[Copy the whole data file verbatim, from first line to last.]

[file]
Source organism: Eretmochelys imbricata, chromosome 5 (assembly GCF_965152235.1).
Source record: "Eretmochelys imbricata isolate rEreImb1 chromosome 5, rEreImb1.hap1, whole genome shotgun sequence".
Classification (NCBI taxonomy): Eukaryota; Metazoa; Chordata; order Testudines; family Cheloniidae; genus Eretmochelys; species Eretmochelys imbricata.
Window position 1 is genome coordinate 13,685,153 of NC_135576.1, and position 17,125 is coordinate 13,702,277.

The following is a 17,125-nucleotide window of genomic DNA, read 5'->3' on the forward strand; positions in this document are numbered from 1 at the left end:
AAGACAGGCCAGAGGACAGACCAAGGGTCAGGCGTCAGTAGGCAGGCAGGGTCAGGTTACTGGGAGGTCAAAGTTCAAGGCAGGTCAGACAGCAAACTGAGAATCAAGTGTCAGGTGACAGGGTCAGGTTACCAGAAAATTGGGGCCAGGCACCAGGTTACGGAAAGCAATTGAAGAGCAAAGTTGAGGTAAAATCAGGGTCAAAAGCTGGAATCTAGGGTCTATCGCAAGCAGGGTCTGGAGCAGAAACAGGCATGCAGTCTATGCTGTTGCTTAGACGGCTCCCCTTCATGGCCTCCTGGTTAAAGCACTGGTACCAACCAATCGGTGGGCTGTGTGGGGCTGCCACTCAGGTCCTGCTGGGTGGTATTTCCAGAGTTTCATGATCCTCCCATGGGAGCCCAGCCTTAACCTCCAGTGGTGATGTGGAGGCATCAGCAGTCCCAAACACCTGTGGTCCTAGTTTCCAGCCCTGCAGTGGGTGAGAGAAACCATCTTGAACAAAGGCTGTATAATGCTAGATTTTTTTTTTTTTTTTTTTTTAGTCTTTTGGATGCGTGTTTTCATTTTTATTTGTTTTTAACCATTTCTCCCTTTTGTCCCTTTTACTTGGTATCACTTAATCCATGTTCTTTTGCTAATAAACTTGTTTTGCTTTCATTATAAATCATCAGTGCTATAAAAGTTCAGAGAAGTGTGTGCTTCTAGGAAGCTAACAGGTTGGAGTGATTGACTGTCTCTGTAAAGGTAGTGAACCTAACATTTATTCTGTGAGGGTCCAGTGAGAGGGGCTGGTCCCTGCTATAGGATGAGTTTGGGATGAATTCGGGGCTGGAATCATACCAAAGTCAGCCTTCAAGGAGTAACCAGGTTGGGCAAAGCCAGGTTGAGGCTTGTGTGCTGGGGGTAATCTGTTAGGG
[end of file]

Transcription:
Source organism: Eretmochelys imbricata, chromosome 5 (assembly GCF_965152235.1).
Source record: "Eretmochelys imbricata isolate rEreImb1 chromosome 5, rEreImb1.hap1, whole genome shotgun sequence".
Classification (NCBI taxonomy): Eukaryota; Metazoa; Chordata; order Testudines; family Cheloniidae; genus Eretmochelys; species Eretmochelys imbricata.
Window position 1 is genome coordinate 13,685,153 of NC_135576.1, and position 17,125 is coordinate 13,702,277.

The following is a 17,125-nucleotide window of genomic DNA, read 5'->3' on the forward strand; positions in this document are numbered from 1 at the left end:
AAGACAGGCCAGAGGACAGACCAAGGGTCAGGCGTCAGTAGGCAGGCAGGGTCAGGTTACTGGGAGGTCAAAGTTCAAGGCAGGTCAGACAGCAAACTGAGAATCAAGTGTCAGGTGACAGGGTCAGGTTACCAGAAAATTGGGGCCAGGCACCAGGTTACGGAAAGCAATTGAAGAGCAAAGTTGAGGTAAAATCAGGGTCAAAAGCTGGAATCTAGGGTCTATCGCAAGCAGGGTCTGGAGCAGAAACAGGCATGCAGTCTATGCTGTTGCTTAGACGGCTCCCCTTCATGGCCTCCTGGTTAAAGCACTGGTACCAACCAATCGGTGGGCTGTGTGGGGCTGCCACTCAGGTCCTGCTGGGTGGTATTTCCAGAGTTTCATGATCCTCCCATGGGAGCCCAGCCTTAACCTCCAGTGGTGATGTGGAGGCATCAGCAGTCCCAAACACCTGTGGTCCTAGTTTCCAGCCCTGCAGTGGGTGAGAGAAACCATCTTGAACAAAGGCTGTATAATGCTAGATTTTTTTTTTTTTTTTTTTTTAGTCTTTTGGATGCGTGTTTTCATTTTTATTTGTTTTTAACCATTTCTCCCTTTTGTCCCTTTTACTTGGTATCACTTAATCCATGTTCTTTTGCTAATAAACTTGTTTTGCTTTCATTATAAATCATCAGTGCTATAAAAGTTCAGAGAAGTGTGTGCTTCTAGGAAGCTAACAGGTTGGAGTGATTGACTGTCTCTGTAAAGGTAGTGAACCTAACATTTATTCTGTGAGGGTCCAGTGAGAGGGGCTGGTCCCTGCTATAGGATGAGTTTGGGATGAATTCGGGGCTGGAATCATACCAAAGTCAGCCTTCAAGGAGTAACCAGGTTGGGCAAAGCCAGGTTGAGGCTTGTGTGCTGGGGGTAATCTGTTAGGG